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Digital preservation has been an ongoing activity in the Libraries for over twenty years (see History of Digital Preservation at Indiana University for more detail). Although digital preservation efforts were largely project-based in early phases of the Digital Library Program, the Libraries moved to a more service-based development model around 2005 in order to manage its repository infrastructure more strategically. The reasons for this were twofold: first, a cohesive repository infrastructure centralized management and allowed digital curation actions to be carried out across the board; second, developments within the broader communities supporting the technologies utilized at the IU Libraries have been working on shared solutions, so utilizing a centralized infrastructure allows for easier local adoption. While repository services have been unified, priorities for digital preservation have not been defined at the institutional level and the responsibility falls primarily on individual collection owners. Additionally, new challenges such as born digital content and new file formats necessitate a higher degree of flexibility within the IUL repository infrastructure.

Indiana University’s audiovisual preservation activities, and specifically the recent University-level support for mass-scale digitization of A/V content, known as the Media Digitization and Preservation Initiative (MDPI), has been a major driver of growth and development of the IUL digital preservation infrastructure. MDPI led directly to the creation of new staff positions and the development and optimization of repository solutions like HydraDAM2 and Avalon. The creation of 6.5PB of data over only a few years, however, has revealed some of the gaps in the Libraries’ digital preservation infrastructure. For example, while the back-end storage for IUL content is robust and mirrored in two cities in Indiana, IUL content should also be backed up in a storage location outside of IU systems as a security measure.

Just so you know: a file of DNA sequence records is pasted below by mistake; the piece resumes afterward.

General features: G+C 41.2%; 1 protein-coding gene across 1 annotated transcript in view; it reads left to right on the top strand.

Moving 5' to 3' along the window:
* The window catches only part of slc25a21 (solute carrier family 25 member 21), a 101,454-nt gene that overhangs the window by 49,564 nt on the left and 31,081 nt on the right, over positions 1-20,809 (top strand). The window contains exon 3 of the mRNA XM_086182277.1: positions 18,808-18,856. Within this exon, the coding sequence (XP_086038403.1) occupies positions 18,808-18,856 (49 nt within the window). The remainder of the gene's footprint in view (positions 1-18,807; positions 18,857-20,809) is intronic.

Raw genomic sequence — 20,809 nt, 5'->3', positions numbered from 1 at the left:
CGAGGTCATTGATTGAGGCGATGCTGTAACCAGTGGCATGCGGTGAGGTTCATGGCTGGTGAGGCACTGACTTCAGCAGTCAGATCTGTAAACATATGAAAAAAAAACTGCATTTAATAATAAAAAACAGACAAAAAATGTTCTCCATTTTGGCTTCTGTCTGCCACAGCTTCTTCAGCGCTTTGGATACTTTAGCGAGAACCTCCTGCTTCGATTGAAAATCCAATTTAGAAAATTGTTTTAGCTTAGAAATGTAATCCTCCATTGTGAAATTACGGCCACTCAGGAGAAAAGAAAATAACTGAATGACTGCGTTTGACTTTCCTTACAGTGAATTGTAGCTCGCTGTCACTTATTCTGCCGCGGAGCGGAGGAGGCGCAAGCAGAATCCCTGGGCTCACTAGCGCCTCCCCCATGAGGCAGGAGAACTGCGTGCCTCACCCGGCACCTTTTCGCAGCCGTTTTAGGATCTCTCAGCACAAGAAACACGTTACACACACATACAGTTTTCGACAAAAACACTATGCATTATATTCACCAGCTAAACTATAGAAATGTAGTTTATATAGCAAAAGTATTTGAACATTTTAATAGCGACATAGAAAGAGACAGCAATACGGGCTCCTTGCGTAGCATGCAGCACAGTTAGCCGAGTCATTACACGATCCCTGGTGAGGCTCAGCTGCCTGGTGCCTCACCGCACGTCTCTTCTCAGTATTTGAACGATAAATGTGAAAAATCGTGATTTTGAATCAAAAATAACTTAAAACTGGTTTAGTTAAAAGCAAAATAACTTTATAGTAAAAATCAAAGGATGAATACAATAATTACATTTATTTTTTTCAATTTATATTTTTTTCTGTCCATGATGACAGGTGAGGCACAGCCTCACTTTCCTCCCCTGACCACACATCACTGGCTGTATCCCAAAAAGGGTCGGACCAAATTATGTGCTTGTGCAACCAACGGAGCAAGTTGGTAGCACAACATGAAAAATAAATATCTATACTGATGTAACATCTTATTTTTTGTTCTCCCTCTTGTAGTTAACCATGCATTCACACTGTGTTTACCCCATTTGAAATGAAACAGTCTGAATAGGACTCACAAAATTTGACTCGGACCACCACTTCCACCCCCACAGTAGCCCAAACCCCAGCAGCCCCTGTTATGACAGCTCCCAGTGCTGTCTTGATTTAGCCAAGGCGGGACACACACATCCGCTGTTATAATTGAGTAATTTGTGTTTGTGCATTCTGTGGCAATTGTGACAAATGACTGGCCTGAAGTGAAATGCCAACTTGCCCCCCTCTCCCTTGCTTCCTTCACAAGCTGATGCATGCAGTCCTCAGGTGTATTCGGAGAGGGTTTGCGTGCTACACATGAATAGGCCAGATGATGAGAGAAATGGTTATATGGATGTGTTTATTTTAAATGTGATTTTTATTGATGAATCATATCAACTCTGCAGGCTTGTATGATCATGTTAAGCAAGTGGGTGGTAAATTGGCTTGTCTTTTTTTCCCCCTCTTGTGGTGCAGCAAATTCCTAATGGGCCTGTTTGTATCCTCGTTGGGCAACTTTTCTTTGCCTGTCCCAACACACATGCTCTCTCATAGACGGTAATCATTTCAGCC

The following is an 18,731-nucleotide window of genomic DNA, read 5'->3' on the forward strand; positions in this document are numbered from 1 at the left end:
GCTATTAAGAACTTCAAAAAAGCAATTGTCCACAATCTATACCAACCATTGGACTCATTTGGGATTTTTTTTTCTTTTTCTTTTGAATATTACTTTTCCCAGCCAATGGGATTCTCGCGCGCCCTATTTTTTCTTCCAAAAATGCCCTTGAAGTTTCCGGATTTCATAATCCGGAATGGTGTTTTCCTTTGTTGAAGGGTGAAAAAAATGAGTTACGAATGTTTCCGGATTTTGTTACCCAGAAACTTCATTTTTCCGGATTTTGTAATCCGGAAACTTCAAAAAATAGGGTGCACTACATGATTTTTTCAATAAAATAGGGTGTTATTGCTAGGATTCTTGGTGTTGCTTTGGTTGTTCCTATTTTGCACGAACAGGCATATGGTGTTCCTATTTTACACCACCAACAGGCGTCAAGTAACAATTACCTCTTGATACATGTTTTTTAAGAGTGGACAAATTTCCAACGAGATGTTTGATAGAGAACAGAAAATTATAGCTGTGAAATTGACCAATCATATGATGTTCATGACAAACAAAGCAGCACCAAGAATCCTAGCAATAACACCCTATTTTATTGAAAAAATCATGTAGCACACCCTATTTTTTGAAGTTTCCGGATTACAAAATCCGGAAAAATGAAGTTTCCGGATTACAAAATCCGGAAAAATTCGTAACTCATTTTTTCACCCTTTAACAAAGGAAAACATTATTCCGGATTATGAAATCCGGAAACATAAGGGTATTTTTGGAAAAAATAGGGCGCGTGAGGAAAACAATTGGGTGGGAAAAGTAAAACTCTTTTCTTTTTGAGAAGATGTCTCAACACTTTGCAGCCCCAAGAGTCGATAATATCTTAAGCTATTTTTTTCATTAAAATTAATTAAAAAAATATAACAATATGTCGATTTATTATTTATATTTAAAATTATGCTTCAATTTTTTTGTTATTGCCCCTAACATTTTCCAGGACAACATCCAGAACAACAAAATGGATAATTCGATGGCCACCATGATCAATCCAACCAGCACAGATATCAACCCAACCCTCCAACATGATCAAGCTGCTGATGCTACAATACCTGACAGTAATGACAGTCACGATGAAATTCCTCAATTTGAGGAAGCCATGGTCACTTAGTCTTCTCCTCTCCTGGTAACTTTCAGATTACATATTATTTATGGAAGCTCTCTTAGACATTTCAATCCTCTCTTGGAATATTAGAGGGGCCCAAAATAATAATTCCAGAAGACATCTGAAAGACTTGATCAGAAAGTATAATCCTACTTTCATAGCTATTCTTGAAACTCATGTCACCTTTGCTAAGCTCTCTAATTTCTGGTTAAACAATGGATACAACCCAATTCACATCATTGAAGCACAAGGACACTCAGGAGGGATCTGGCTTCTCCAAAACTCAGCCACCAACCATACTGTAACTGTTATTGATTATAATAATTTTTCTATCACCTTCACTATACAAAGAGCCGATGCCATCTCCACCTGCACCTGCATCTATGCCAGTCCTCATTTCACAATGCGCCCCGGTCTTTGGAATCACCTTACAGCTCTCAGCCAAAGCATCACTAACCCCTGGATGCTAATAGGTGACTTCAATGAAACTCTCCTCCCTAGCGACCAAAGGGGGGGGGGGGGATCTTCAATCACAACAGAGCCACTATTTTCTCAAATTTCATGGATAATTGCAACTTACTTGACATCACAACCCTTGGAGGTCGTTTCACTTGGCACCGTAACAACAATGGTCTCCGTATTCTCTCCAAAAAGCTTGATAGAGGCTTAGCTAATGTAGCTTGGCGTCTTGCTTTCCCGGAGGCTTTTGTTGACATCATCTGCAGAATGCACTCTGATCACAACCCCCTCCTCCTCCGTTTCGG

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In the past twenty years, IUL has engaged in groundbreaking digital initiatives, had the advantage of a robust university-level information technology infrastructure, and competed successfully for external funding. Two recent actions taken by the Libraries - the hiring of a Digital Preservation Librarian and the formation of the Digital Preservation Policy Framework Task Force - signal the Libraries' readiness for the additional development needed to achieve its goals, including sustainable funding and dedicated staff for digital preservation.

Four strategic priorities for sustainable digital preservation at Indiana University Libraries are outlined in the following pages. These provide a framework with which IUL can continue to grow its digital collections and support work being done by researchers and local affiliates. Along with the strategic priorities, a list of strategic goals has been defined in order to provide achievable metrics to ensure success (see Strategic Goals section for more information). These have specific measures for 2016 and 2017, which include: